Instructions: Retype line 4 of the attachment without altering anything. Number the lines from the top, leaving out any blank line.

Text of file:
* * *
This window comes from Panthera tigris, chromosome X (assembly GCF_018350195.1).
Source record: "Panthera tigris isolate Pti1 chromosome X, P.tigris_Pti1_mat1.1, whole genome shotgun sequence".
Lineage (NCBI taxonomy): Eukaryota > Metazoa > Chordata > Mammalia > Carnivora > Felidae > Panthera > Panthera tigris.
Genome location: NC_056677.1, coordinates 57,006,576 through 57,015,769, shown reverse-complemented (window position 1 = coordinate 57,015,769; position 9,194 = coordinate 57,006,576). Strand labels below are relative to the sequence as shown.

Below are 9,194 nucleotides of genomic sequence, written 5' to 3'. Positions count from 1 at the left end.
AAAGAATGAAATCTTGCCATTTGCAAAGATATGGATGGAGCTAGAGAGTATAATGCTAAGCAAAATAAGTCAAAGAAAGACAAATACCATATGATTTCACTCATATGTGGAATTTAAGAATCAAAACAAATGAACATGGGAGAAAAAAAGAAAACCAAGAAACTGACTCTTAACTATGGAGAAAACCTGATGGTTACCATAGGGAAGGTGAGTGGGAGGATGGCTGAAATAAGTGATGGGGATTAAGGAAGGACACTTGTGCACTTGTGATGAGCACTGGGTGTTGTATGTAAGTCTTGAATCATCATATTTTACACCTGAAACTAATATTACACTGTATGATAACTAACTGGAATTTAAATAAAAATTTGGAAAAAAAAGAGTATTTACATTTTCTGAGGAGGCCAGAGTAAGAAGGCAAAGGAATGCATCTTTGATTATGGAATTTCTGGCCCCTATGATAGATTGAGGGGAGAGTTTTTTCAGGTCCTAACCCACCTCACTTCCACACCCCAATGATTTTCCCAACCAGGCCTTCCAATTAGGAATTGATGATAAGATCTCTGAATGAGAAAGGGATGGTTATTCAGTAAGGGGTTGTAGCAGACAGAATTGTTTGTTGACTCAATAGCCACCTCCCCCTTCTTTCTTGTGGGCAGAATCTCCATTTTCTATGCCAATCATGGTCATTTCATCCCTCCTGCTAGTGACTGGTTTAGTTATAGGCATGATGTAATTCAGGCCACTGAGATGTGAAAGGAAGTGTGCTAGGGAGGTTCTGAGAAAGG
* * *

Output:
Genome location: NC_056677.1, coordinates 57,006,576 through 57,015,769, shown reverse-complemented (window position 1 = coordinate 57,015,769; position 9,194 = coordinate 57,006,576). Strand labels below are relative to the sequence as shown.